In software engineering, coupling describes the linking of software elements and modules and also defines a measure of their dependency. Software elements can be classes or packages, for example, so coupling always describes the interaction and dependency of parts of the software on each other. There are different types of coupling within a software. The goal of any software development should be to minimize coupling while maximizing cohesion - cohesion describes the cohesion of a module. Specifically, low coupling makes software easier to maintain and more stable overall. Like cohesion, data encapsulation and information hiding, coupling is a criterion for modularization
Content couplingMeans that one module can directly access the
data ofa second module
Again, the access of several modules to the same dataset, which in this case is global.
Control coupling. We speak of control coupling when a module controls a second module, for example, by explicitly passing a parameter
Data area coupling
A calling module passes its entire dataset to the called module, which only uses part of it
Here, multiple modules access the same dataset.In
comparison, the Institute of Electrical and Electronics Engineers (IEEE) goes a stepfurther and defines, among other things, several additional types of coupling as follows:
hybrid coupling. (hybrid coupling) The parameter passed by a first module to a second module simultaneously represents data and a function code to control the second module
(pathological coupling) This corresponds to the above-mentioned content coupling.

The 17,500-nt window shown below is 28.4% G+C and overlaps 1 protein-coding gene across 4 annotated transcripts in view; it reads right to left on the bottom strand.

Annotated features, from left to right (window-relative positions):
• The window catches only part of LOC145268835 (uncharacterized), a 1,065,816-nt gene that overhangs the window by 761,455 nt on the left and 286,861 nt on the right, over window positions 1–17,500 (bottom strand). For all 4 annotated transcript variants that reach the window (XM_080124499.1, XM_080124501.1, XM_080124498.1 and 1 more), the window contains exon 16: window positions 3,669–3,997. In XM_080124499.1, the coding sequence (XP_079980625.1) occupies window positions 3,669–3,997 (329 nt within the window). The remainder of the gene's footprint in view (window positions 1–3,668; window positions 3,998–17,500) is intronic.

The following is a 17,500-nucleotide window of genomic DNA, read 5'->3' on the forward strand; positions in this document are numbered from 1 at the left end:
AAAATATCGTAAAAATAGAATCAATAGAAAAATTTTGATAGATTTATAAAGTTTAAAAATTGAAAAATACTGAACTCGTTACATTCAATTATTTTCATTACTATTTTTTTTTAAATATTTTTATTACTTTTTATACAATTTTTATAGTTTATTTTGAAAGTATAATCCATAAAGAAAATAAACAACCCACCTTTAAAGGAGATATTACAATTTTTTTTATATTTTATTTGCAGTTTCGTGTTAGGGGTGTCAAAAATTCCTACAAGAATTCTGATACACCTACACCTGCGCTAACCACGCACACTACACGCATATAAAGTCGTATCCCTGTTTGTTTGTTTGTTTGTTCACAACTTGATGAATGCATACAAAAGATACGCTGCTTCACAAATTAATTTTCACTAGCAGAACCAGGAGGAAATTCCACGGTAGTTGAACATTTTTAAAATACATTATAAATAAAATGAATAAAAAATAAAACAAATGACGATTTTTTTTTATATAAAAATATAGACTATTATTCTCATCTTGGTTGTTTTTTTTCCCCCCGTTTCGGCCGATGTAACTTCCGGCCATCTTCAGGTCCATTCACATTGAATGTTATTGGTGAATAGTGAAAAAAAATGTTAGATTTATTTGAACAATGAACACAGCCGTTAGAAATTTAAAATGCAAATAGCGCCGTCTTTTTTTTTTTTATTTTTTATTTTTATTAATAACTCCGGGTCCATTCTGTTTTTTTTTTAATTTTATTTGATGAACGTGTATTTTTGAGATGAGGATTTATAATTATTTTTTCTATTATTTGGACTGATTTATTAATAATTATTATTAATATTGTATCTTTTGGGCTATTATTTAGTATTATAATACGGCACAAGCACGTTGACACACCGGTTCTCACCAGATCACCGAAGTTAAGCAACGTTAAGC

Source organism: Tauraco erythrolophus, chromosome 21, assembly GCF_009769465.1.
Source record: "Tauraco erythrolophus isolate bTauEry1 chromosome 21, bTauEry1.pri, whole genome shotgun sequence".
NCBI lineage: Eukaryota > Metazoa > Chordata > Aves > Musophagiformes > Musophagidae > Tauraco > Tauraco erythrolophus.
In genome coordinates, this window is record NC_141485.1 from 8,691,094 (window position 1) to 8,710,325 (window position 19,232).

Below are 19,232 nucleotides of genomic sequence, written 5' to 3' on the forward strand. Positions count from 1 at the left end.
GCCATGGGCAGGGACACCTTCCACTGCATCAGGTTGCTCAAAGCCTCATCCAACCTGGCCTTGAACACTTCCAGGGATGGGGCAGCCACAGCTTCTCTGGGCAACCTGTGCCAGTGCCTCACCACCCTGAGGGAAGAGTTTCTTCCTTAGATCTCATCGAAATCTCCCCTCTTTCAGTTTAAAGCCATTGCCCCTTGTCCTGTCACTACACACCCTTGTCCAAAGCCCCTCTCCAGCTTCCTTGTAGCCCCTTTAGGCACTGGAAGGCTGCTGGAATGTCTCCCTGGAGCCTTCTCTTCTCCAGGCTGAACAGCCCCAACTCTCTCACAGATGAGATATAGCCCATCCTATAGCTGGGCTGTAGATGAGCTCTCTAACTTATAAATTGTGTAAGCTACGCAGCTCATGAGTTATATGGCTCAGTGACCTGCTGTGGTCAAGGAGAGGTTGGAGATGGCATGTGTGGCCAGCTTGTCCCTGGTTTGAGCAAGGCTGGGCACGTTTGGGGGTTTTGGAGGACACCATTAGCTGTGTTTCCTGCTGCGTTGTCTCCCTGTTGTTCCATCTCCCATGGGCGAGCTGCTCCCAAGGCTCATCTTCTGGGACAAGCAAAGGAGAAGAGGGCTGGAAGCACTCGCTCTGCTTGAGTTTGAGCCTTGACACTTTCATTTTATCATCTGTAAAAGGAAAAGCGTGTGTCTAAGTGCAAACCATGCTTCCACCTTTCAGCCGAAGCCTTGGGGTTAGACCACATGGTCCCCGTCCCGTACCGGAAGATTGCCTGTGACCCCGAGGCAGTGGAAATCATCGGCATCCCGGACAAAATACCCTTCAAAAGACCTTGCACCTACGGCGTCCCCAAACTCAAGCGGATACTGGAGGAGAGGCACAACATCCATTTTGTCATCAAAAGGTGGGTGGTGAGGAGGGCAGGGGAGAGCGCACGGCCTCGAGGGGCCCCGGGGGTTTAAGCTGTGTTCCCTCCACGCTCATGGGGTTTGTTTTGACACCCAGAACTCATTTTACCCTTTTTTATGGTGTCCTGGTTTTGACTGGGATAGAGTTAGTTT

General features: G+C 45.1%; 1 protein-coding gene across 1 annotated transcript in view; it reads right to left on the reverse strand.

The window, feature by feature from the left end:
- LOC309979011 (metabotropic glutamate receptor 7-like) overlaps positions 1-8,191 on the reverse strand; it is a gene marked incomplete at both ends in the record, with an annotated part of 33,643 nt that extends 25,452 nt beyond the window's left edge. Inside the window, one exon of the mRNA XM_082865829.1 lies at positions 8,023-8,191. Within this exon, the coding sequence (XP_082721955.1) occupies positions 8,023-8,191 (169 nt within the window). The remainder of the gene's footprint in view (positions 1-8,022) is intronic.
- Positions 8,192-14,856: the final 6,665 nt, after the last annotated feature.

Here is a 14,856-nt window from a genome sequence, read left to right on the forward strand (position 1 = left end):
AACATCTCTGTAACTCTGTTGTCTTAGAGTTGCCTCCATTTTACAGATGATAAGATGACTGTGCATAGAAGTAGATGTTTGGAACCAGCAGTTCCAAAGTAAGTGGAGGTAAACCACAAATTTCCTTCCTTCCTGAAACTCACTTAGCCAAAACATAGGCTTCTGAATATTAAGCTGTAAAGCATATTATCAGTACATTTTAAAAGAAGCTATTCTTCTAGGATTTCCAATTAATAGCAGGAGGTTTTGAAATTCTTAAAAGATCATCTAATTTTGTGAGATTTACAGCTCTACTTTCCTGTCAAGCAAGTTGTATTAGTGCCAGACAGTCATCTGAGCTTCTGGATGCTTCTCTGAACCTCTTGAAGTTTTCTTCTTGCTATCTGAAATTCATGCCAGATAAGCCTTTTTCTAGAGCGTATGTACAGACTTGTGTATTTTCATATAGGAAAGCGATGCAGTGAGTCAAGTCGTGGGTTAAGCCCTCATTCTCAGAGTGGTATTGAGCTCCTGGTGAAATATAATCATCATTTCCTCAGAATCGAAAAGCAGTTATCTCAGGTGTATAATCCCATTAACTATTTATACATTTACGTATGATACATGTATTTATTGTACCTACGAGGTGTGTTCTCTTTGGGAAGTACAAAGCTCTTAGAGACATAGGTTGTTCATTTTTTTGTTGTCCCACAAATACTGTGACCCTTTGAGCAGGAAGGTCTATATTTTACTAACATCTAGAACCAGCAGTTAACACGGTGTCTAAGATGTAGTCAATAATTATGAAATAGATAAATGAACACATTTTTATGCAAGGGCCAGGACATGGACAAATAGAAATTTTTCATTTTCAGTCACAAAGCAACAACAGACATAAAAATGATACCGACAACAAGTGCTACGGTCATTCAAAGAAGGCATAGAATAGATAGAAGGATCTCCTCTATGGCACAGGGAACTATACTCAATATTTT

A module contains a second module in parts or completely. The
IEEE explains the common environment coupling, the control coupling and the data coupling in the same way as the first-mentioned definition.In
the context of coupling, one also speaks of tight (strong) and loose (weak) coupling
Static coupling is also possible, for example, by defining import interfaces. In contrast, dynamic coupling is determined by functions and procedures. If you arrange the first coupling types on a scale from one (= strong coupling) to five (= weak coupling), the weak coupling leads to the greatest possible independence of modules.
If one takes up here again the example of aspect-oriented programming, which was
introduced with the definition of cohesion, then the data coupling is advantageous for the interaction of modules and aspects
In principle, this corresponds to the data coupling between modules, but in connection with aspects it is controlled by the runtime system and not by a call of the aspect by a module, which is not important for a coupling from the point of view of the aspect. The other coupling types, on the other hand, increase the dependency on aspects and lead to them no longer being reusable.
Generally speaking, coupling can never be completely avoided in software
Control coupling alone leads to a higher flexibility and is therefore acceptable within limits. On the other hand, content coupling or even hybrid coupling should generally be avoided. Data coupling, for example, is often given by object orientation - even though this should be avoided. An example of decoupling would be getter and setter methods instead of direct access to attributes. Thus, structural coupling should also be avoided, which is present, for example, in the inheritance ofclasses across package boundaries. In conclusion, there are no explicit rules for avoiding coupling
.Also, no general metrics for the degree of coupling exist in this regard. Ultimately, low coupling is implemented through experience and appropriate implementation.